[Deathpenalty]death penalty news----worldwide
rhalperi at mail.smu.edu
Mon Nov 21 22:42:03 CST 2005
Iran: 2 More Executions for Homosexual Conduct
Iran's execution of 2 men last week for homosexual conduct highlights a
pattern of persecution of gay men that stands in stark violation of the
rights to life and privacy, Human Rights Watch said today.
On Sunday, November 13, the semi-official Tehran daily Kayhan reported
that the Iranian government publicly hung 2 men, Mokhtar N. (24 years old)
and Ali A. (25 years old), in the Shahid Bahonar Square of the northern
town of Gorgan.
The government reportedly executed the two men for the crime of "lavat."
Iran's shari`a-based penal code defines lavat as penetrative and
non-penetrative sexual acts between men. Iranian law punishes all
penetrative sexual acts between adult men with the death penalty.
Non-penetrative sexual acts between men are punished with lashes until the
4th offense, when they are punished with death. Sexual acts between women,
which are defined differently, are punished with lashes until the 4th
offense, when they are also punished with death.
"The execution of two men for consensual sexual activity is an outrage,"
said Jessica Stern, researcher with the Lesbian, Gay, Bisexual and
Transgender Rights Program at Human Rights Watch. "The Iranian
government's persecution of gay men flouts international human rights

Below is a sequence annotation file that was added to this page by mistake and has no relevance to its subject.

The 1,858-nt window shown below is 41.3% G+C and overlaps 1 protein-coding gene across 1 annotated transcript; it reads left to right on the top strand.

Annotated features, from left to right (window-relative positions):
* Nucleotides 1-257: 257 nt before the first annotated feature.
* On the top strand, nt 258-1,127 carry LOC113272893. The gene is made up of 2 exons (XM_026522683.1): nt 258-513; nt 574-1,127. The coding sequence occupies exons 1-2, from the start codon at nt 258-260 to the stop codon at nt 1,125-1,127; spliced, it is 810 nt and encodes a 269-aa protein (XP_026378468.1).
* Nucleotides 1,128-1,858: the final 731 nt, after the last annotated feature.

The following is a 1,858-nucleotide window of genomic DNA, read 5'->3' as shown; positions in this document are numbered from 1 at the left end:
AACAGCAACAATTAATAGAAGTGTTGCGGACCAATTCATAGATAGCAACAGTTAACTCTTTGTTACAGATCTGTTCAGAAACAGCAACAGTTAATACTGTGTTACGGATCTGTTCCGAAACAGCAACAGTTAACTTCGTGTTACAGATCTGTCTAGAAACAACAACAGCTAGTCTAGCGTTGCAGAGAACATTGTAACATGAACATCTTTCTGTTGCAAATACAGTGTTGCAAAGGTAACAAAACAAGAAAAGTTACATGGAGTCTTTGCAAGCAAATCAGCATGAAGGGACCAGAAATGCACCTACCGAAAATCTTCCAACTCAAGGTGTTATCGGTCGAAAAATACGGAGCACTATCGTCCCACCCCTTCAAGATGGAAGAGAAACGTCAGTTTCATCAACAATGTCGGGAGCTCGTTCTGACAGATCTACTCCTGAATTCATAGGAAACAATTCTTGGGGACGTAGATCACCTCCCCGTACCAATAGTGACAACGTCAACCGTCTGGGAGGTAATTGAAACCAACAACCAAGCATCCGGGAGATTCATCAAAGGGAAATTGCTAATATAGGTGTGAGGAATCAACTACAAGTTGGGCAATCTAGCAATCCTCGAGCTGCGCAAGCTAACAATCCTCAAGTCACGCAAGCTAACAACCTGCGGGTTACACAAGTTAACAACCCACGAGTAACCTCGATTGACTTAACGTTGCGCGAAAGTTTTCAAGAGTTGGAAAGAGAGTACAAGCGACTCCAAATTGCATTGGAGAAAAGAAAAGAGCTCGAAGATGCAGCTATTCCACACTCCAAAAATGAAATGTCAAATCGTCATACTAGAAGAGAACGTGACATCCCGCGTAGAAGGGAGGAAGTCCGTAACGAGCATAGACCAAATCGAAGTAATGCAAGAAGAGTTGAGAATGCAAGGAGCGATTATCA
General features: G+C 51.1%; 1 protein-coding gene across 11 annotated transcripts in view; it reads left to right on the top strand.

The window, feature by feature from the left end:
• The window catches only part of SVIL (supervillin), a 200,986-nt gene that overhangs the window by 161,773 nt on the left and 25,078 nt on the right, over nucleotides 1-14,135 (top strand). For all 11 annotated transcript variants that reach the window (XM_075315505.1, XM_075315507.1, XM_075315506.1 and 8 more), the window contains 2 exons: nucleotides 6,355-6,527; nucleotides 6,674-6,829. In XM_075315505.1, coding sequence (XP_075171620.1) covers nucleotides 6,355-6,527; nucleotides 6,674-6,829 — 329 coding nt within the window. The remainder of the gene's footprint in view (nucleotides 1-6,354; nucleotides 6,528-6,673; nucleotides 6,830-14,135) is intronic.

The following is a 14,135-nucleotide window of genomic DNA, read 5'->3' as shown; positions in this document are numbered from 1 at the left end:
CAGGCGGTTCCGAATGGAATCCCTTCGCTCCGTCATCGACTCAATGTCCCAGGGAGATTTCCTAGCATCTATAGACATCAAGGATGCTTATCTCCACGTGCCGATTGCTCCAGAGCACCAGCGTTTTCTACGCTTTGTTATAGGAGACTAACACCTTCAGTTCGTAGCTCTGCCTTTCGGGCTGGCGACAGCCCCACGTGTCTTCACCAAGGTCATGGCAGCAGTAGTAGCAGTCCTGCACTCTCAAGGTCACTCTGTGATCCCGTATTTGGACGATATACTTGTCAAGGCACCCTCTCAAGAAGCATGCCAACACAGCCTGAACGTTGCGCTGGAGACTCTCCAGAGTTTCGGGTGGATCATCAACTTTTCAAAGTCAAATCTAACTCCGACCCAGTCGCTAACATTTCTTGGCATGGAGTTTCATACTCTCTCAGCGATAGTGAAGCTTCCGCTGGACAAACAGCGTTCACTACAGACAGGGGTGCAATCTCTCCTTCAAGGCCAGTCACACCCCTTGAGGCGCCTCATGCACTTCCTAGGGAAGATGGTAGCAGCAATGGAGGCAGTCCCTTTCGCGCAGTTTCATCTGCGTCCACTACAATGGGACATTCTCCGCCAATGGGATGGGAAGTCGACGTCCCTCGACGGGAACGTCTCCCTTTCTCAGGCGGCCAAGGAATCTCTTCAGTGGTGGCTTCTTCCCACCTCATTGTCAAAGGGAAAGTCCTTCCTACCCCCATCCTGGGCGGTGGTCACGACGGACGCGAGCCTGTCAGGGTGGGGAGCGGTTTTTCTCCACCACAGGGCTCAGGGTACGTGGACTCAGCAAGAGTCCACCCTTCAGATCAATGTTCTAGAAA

In addition to the 2 executions last week, there have been other cases of
persecution and execution of gay men in Iran in recent years.
- In September 2003, police arrested a group of men at a private gathering
in one of their homes in Shiraz and held them in detention for several
days. According to Amir, one of the men arrested, police tortured the men
to obtain confessions. The judiciary charged five of the defendants with
"participation in a corrupt gathering" and fined them.
- In June 2004, undercover police agents in Shiraz arranged meetings with
men through Internet chatrooms and then arrested them. Police held Amir, a
21-year-old, in detention for a week, during which time they repeatedly
tortured him. The judicial authorities in Shiraz sentenced him to 175
lashes, 100 of which were administered immediately. Following his arrest,
security officials subjected Amir to regular surveillance and periodic
arrests. From July 2005 until he fled the country later in the year,
police threatened Amir with imminent execution.
- On March 15, 2005, the daily newspaper Etemaad reported that the Tehran
Criminal Court sentenced 2 men to death following the discovery of a video
showing them engaged in homosexual acts. According to the paper, one of
the men confessed that he had shot the video as a precaution in case his
partner withdrew the financial support he had been providing in return for
sex. In response to the man's confession, his partner was summoned to the
authorities and both men were sentenced to death. As the death penalty was
pronounced against both men, it appears to have been based on their sexual
"These abuses have created an atmosphere of terror for lesbians, gays,
bisexuals and transgender people throughout Iran," said Stern. "But
arrest, torture and execution are not limited to gays and lesbians. Any
group of people deemed 'immoral' becomes subject to state-sanctioned
persecution and even murder."
In Iran, executions and lashings are regular means of punishment for a
broad range of crimes, not merely same-sex acts. Judges often accept
coerced confessions, and security officials routinely deny defendants